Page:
As Jan Reid's new biography makes clear, Ann Richards was one of the most magnetic politicians of the past thirty years. So why didn’t she leave much of a legacy?
Robert Caro on LBJ. Marcus Luttrell on war. Douglas Brinkley on Walter Cronkite. James Donovan on the Alamo. Steve Coll on ExxonMobil. Ben Fountain on a surreal Dallas Cowboys halftime show. Dan Rather and Sissy Spacek on themselves. For some reason, May has turned out to be a month like no other for Texas-related books. Here’s our handy guide.
Why doesn’t Texas’s greatest movie actress get the respect she deserves?
The latest Alamo chronicler offers a glimpse of his reference library.
The author of Cronkite answers the question: What’s the most surprising thing you learned about Walter Cronkite?
Six interesting facts about the retired CBS news anchorman found in his new book, Rather Outspoken.
The fourth volume of an epic LBJ biography stirs more controversy.
What lies beneath the hood of ExxonMobil, the world’s largest oil company?
The author of Private Empire: ExxonMobile and American Power answers the question: In terms of difficulty, how would you compare reporting on Exxon with the reporting you did for your previous book, The Bin Ladens?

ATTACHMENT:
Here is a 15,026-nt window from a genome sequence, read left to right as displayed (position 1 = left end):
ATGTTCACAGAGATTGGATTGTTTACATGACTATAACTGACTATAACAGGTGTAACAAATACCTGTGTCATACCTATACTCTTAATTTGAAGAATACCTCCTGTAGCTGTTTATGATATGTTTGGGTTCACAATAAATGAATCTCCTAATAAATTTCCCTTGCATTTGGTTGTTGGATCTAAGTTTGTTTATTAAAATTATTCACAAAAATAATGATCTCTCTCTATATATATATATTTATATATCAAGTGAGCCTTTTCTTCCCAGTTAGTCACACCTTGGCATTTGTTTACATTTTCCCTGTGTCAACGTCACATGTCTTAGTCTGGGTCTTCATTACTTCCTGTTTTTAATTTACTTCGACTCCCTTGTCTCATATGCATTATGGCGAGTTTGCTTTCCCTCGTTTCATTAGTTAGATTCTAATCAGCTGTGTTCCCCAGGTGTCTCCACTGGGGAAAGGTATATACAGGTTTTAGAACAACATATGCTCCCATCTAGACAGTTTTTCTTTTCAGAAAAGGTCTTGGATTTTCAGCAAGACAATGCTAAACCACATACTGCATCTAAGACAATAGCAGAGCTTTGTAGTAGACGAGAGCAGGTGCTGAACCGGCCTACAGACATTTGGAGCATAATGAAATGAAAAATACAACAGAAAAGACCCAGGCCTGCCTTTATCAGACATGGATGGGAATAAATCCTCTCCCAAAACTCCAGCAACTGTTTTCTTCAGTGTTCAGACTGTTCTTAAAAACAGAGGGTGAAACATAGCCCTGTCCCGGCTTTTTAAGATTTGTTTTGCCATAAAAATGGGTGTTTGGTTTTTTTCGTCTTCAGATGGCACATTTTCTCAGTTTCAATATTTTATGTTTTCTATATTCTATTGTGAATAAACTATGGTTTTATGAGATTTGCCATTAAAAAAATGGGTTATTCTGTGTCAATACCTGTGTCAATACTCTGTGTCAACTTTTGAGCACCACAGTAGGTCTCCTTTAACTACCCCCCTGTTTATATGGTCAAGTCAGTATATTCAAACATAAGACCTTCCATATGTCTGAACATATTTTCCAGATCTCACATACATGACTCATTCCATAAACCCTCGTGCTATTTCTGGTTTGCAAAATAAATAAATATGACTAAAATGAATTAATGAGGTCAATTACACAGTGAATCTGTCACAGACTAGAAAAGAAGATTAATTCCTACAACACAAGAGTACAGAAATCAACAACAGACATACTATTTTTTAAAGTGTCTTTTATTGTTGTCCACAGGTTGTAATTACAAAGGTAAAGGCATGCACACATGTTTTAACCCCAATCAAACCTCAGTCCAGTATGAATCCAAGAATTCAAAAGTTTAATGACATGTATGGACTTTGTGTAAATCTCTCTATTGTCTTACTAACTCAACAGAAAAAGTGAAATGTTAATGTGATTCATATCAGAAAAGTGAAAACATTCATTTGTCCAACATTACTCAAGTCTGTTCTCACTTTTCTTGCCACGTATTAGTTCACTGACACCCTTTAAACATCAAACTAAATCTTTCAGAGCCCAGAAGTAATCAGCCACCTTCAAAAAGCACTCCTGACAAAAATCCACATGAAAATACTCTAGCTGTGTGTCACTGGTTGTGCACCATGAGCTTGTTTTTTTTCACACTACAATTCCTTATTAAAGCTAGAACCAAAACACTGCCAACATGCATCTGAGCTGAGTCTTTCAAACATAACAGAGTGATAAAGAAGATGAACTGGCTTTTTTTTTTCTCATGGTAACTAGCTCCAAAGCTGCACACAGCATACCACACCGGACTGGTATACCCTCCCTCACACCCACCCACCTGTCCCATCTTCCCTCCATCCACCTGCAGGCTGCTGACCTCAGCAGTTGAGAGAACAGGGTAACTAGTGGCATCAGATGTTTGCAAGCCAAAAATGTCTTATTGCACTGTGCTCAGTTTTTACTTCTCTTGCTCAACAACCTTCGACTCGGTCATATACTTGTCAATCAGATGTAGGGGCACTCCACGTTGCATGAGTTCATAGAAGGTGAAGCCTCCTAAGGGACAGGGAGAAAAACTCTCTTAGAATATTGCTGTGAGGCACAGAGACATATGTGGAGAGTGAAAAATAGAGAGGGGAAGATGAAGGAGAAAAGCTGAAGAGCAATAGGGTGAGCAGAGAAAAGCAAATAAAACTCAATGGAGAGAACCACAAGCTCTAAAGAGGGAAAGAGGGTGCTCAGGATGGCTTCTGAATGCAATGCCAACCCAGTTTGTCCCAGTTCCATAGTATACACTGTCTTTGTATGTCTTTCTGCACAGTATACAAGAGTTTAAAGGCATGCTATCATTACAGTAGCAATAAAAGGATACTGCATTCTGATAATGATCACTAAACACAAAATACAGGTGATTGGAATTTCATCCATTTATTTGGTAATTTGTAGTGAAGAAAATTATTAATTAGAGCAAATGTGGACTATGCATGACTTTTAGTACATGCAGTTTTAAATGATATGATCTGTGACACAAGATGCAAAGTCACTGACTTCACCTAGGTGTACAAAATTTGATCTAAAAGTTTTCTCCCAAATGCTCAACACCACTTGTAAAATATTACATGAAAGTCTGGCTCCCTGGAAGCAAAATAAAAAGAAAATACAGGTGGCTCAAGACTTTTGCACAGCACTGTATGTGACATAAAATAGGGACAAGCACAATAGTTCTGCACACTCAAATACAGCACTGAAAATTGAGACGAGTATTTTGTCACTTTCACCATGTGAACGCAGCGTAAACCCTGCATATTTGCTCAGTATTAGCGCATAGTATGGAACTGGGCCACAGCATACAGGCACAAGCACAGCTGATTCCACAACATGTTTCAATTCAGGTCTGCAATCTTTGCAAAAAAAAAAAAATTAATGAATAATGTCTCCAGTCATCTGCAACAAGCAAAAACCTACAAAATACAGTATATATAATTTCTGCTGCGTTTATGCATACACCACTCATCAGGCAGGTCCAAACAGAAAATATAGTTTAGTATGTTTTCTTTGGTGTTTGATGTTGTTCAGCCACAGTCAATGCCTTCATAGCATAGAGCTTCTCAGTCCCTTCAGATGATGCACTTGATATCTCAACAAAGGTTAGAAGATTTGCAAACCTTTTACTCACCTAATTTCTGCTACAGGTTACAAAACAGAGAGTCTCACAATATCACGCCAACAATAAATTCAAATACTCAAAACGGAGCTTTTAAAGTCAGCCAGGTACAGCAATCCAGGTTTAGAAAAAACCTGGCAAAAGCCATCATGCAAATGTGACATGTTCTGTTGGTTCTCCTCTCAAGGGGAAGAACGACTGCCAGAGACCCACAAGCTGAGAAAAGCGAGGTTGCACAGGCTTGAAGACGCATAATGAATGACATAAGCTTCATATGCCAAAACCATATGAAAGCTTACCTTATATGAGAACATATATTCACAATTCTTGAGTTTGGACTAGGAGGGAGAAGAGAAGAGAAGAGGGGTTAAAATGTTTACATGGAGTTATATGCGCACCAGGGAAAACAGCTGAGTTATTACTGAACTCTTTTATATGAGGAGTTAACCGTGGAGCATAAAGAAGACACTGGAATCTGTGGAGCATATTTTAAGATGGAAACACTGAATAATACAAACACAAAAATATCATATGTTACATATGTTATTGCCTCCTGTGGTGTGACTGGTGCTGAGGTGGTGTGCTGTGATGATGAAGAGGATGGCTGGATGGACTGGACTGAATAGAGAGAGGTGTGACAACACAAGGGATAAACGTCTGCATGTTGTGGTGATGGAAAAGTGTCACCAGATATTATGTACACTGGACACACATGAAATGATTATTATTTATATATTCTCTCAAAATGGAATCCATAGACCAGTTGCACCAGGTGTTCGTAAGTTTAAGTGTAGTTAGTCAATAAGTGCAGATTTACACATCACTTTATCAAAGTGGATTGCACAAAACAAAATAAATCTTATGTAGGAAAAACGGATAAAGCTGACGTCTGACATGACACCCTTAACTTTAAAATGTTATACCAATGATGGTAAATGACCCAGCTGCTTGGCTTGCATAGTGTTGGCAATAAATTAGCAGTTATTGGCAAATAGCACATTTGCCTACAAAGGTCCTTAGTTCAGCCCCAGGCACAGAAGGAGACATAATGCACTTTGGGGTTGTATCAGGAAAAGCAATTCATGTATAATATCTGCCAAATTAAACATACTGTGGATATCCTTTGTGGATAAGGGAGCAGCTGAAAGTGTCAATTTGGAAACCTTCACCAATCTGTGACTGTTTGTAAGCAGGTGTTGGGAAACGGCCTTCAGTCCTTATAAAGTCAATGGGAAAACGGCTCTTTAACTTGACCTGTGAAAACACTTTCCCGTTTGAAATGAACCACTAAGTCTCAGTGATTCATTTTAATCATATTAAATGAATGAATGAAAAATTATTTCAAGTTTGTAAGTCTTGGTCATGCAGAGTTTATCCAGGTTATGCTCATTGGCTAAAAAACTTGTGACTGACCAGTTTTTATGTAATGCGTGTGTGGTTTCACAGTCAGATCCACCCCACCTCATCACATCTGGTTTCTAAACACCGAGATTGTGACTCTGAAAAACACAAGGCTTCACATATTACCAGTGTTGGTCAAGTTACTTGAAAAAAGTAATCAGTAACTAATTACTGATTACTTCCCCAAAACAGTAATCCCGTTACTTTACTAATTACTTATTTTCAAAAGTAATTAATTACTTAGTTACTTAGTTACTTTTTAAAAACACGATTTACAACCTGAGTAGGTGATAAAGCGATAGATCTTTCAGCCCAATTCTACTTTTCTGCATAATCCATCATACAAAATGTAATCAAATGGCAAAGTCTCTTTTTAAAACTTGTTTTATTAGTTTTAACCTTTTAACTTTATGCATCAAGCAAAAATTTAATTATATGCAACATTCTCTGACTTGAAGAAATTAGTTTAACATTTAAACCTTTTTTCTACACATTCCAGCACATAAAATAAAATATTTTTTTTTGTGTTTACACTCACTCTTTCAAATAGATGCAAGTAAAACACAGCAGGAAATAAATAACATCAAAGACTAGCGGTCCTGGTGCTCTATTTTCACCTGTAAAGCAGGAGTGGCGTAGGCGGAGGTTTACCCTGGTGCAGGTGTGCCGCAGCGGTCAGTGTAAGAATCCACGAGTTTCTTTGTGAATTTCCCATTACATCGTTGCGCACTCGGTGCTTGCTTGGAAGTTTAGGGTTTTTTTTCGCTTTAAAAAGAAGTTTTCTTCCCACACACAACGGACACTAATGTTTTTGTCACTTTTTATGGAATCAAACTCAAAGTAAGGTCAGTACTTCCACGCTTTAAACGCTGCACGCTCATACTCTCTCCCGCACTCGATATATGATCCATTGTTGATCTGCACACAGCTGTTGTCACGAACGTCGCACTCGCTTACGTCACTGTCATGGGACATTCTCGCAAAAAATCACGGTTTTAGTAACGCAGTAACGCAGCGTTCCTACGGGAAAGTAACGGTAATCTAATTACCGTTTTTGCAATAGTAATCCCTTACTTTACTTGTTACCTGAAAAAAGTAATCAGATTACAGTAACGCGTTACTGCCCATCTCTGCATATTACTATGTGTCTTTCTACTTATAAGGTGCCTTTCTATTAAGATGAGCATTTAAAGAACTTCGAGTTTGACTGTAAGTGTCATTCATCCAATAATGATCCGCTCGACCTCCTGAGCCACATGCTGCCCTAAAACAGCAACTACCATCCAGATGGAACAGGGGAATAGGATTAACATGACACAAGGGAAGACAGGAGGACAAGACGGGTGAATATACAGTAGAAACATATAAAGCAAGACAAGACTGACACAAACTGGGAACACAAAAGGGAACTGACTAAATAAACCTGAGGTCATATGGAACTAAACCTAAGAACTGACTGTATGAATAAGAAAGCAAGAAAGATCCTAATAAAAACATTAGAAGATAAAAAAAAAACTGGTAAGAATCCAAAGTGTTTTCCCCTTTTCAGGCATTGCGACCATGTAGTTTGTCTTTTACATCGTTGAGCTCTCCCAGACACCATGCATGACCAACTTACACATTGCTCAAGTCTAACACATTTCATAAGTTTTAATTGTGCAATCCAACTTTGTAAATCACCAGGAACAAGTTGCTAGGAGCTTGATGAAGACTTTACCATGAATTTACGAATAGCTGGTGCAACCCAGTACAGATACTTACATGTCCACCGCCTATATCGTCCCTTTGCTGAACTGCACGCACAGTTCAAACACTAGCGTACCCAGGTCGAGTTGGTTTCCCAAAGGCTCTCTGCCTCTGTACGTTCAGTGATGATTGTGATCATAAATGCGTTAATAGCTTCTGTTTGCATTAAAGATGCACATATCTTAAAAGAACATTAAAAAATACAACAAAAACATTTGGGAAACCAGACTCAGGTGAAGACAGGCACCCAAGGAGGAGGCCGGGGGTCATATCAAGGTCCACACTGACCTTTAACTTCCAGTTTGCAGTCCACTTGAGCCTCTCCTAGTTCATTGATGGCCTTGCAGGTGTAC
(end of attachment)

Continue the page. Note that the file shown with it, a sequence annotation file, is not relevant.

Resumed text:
The acclaimed author is publishing his first novel, Billy Lynn’s Long Halftime Walk. And some of his neighbors may not be happy.
The author of Lone Survivor still has his gun at the ready.
The New Yorker writer talks about his latest book, Private Empire: ExxonMobil and American Power.
In the forthcoming Ron Paul’s rEVOLution, journalist Brian Doherty takes an up-close look at the libertarian Texas congressman.
Bizarre similes pour forth from debut novelist Jonathan Woods’s fingers like wine from a bottomless bottle that is also missing its cork.
The German novel, penned in 1867 and set in the just-settled Hill Country hamlet, gets a modern translation.
Before the End, After the Beginning, the author's first collection since his stroke, draws on his personal crisis for inspiration.
Joe R. Lansdale has made a career out of a hard-boiled vision of East Texas.
His stories are grotesque, disturbing, and award-winning: Meet Nacogdoches’ Joe R. Lansdale, the most twisted writer in Texas.
Indian Creek native Katherine Anne Porter is the finest author ever to come out of Texas. But only recently has her home state stopped writing her off.